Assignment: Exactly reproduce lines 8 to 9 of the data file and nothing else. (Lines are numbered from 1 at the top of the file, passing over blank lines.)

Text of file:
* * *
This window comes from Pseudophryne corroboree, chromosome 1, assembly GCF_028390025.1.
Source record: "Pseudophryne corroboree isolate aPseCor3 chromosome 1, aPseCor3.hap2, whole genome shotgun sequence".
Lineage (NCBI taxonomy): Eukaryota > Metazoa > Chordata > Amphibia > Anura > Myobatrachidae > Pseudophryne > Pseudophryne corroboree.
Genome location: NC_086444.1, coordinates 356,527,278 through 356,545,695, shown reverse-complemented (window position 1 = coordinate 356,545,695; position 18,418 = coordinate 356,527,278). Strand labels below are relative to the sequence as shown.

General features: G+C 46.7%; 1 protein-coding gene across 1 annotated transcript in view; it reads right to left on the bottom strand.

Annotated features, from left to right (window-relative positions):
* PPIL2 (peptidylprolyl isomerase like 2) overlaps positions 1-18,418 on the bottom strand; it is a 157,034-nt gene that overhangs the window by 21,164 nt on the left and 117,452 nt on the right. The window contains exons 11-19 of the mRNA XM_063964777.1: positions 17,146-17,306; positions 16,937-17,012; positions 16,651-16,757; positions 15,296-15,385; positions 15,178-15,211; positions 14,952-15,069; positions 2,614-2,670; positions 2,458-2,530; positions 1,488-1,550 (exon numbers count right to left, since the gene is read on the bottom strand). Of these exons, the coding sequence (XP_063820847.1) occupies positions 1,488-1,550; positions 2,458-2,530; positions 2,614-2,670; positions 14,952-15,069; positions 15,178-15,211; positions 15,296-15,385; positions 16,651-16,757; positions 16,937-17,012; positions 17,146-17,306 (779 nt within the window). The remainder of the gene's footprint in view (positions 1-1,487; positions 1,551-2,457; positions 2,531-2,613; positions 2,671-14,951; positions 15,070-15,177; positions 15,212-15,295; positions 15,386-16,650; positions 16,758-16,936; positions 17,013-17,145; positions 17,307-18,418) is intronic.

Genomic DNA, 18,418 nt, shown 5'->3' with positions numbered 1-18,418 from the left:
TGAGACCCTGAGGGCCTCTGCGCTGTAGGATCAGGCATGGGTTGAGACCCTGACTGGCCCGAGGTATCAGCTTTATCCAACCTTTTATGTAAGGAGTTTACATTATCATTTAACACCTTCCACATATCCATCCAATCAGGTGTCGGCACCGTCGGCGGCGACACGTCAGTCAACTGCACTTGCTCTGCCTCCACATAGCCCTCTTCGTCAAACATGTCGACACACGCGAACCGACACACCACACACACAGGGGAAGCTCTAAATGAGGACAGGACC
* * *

Genomic DNA, 18,418 nt, shown 5'->3' with positions numbered 1-18,418 from the left:
TGAGACCCTGAGGGCCTCTGCGCTGTAGGATCAGGCATGGGTTGAGACCCTGACTGGCCCGAGGTATCAGCTTTATCCAACCTTTTATGTAAGGAGTTTACATTATCATTTAACACCTTCCACATATCCATCCAATCAGGTGTCGGCACCGTCGGCGGCGACACGTCAGTCAACTGCACTTGCTCTGCCTCCACATAGCCCTCTTCGTCAAACATGTCGACACACGCGAACCGACACACCACACACACAGGGGAAGCTCTAAATGAGGACAGGACC